Get Aleteia delivered to your inbox. Subscribe here
Start your mornings with the good, the beautiful, the true... Subscribe to Aleteia's free newsletter!
Sign me up!

Not Prepared to Donate?

Here are 5 ways you can still help Aleteia:

  1. Pray for our team and the success of our mission
  2. Talk about Aleteia in your parish
  3. Share Aleteia content with friends and family
  4. Turn off your ad blockers when you visit
  5. Subscribe to our free newsletter and read us daily
Thank you!
Team Aleteia

Subscribe

Aleteia

5 Things to do with your mother when you’re an adult … before it’s too late

MOTHER IN LAW
Diego Cervo - Shutterstock
Share

She won't be around forever, so don't waste opportunities now.

A mother’s love is unconditional, but growing up, we sometimes don’t appreciate the things our mothers did or said. If we still have the gift of our mother’s physical presence, though, there are some things we can do that are simple but of great value for both parties, and which can provide us with the opportunity to show our mother gratitude and make every moment we still have with her count.

1
Accept every hug, and respond with an even bigger one

As we grow older, we tend to hug our mothers less and turn to them less for their affection. Often, we only turn to them when we’re in a difficult situation. Don’t wait for hard times to come before you show your mother your affection!

When we have the chance to greet her, we shouldn’t do it coldly or passively. If she hugs us, we should hug back, with all our heart. Make that hug strong, and long enough to count.
These are special opportunities that life gives us, “for a limited time only.”

2
Ask her lots of questions

We can ask our mother about anything, and we know that she’ll generally give us a straightforward answer. In fact, she’ll usually be glad we asked, and will tell us everything we want to know; yet, most of us rarely ask questions.

How did she and our father meet? When did they know they were in love? What was it like when she was pregnant with us? We have to ask these questions while we can, because tomorrow might be too late, and when we’re older we might regret not having asked. Our parents are the repository of much of our family history.

3
Listen to her advice: it’s the fruit of years of experience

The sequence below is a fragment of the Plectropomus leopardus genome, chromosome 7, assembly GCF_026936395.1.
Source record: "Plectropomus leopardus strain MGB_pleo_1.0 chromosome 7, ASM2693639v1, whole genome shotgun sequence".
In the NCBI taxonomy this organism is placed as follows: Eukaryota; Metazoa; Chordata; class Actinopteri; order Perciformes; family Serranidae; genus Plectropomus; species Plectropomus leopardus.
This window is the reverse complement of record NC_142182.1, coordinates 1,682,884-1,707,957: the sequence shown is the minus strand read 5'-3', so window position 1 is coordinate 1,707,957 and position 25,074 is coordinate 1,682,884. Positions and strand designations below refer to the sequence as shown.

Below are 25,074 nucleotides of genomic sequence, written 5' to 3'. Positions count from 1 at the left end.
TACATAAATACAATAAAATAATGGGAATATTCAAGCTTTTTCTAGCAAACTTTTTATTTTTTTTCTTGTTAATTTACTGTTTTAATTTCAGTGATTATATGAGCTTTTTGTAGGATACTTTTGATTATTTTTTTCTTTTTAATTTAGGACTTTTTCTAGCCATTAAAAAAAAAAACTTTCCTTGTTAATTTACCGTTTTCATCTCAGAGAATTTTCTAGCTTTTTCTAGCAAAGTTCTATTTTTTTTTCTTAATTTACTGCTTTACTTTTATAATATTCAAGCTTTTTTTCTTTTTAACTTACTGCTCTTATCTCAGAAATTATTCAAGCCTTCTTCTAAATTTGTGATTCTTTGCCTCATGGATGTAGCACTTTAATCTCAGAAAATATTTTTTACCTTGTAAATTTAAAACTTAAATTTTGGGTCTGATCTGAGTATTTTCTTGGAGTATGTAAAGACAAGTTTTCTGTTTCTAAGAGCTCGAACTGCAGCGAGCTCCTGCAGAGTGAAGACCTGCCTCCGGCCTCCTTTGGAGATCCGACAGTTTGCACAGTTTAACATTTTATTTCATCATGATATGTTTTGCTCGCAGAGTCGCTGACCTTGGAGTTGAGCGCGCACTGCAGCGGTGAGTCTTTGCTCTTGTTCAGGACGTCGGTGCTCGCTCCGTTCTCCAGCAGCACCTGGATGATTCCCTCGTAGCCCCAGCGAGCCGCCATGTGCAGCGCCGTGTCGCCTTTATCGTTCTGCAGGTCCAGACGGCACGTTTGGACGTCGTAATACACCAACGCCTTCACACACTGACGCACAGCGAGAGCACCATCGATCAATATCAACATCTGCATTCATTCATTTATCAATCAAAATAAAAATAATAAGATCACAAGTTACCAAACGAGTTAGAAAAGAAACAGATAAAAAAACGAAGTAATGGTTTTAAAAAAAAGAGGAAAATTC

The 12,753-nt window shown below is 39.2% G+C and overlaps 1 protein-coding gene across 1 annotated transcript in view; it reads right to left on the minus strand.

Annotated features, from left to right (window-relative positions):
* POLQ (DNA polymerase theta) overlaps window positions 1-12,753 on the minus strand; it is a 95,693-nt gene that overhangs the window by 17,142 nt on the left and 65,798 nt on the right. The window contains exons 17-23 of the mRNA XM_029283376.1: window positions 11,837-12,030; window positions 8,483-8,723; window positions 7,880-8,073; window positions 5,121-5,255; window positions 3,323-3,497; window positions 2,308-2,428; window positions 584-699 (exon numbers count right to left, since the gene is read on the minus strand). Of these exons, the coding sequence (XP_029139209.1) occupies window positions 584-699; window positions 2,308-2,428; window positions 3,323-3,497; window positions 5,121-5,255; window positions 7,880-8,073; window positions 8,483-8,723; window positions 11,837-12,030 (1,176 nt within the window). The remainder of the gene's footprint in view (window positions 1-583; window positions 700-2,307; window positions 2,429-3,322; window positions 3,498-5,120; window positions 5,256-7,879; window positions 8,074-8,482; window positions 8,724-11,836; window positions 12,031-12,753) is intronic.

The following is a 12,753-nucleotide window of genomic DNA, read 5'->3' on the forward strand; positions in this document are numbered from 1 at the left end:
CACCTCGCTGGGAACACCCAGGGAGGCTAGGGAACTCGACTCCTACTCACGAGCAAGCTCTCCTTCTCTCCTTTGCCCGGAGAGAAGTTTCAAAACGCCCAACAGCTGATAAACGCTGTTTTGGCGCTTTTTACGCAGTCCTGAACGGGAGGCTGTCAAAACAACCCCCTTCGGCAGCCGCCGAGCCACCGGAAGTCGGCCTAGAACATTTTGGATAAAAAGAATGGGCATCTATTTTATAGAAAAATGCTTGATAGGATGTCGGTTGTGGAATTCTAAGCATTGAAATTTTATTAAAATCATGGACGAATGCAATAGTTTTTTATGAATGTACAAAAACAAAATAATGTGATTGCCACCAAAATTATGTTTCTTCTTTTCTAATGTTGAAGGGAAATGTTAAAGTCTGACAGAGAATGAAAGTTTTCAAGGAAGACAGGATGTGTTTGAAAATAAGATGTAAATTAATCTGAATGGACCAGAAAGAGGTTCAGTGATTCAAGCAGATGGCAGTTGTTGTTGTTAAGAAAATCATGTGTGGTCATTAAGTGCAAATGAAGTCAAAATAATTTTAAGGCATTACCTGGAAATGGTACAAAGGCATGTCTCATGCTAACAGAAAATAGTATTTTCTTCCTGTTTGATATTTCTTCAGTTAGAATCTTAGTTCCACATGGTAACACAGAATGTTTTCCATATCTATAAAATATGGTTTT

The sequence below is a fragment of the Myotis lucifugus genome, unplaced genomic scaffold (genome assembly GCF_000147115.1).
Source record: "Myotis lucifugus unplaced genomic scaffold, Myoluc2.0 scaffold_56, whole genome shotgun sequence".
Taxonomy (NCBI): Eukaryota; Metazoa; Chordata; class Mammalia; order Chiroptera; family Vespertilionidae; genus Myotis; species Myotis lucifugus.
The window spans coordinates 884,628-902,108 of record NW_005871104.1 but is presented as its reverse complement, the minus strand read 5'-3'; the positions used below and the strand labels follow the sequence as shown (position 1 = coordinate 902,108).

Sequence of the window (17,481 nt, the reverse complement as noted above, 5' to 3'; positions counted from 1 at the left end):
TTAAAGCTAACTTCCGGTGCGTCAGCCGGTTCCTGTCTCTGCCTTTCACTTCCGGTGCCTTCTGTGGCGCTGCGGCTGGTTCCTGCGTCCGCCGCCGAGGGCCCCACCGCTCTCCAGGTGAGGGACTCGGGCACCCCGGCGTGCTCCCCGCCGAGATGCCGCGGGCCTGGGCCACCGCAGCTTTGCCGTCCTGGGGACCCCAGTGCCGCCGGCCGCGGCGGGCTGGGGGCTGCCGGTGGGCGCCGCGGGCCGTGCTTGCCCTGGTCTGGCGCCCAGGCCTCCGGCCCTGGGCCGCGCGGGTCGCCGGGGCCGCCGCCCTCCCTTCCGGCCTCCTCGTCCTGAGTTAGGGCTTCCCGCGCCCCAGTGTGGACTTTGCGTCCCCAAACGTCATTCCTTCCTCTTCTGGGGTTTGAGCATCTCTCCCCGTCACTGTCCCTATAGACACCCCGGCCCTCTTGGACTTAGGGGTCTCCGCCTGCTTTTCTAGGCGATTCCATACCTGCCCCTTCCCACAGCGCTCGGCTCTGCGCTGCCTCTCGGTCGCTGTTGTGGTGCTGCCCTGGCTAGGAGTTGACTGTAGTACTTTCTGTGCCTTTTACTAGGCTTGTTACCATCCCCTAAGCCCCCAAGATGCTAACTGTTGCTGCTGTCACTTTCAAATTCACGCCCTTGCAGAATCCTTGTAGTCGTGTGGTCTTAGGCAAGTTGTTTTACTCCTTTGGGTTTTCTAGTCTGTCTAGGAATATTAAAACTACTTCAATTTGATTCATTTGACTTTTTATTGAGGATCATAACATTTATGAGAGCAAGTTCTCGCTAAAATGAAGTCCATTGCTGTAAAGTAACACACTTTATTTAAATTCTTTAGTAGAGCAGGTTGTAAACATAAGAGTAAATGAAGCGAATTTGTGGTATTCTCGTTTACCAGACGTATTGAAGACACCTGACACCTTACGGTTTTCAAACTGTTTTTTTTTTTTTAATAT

Sometimes we feel like our moms are interfering in our personal life with their advice. They try to tell us how to manage a situation better, or how to act, and often we ignore them and tell them they have no idea what the world is like today. We don’t think their experience can shed light on our own.

When we look back after an incident like that, we often realize that our mother was actually right. And in many ways, they’re the people who know us best. They raised us for years, and had plenty of time to observe us and to get to know our personality and character. We need to trust them. Instead of refusing to lend them an ear, we need to listen first, and then decide how we can apply what they’ve told us.

4
Keep up healthy communication and don’t ignore her messages

Answer every call from her that you can. Answer her messages and teach her to use new technology. Although it may seem like a waste of time, a simple “hi” while we’re on the way to work or a short message before we take a trip can make a big difference.

Someday, she won’t be calling you anymore, and her name won’t appear in your text message alerts. The comments she put on your Facebook posts in the past will make you smile when you come across them in your “Facebook memories” years from now. Now is your chance to enjoy her presence and make memories for the future.

5
Understand that she does the best she can

Often, it’s only when we have kids of our own that we start to appreciate how much our parents did for us when we were young. Adult life teaches us to look with greater empathy and understanding on our parents’ child rearing efforts, and to learn from their successes and failures.

Our parents are people like us, with virtues and weaknesses. We often think of them only as our parents, but they also have had their struggles and their previous family history. If our mother or father didn’t live up to what we might have expected or hoped for, we need to forgive them and recognize them for who they are: the people who gave us life, loved us, and raised us, in the midst of their own struggles and achievements. They are a gift we need to appreciate while we can.

Newsletter
Get Aleteia delivered to your inbox. Subscribe here.
Aleteia offers you this space to comment on articles. This space should always reflect Aleteia values.
[See Comment Policy]
Readers like you contribute to Aleteia's Mission.

Since our inception in 2012, Aleteia’s readership has grown rapidly worldwide. Our team is committed to a mission of providing articles that enrich, inspire and inform a Catholic life. That's why we want our articles to be freely accessible to everyone, but we need your help to do that. Quality journalism has a cost (more than selling ads on Aleteia can cover). That's why readers like you make a major difference by donating as little as $3 a month.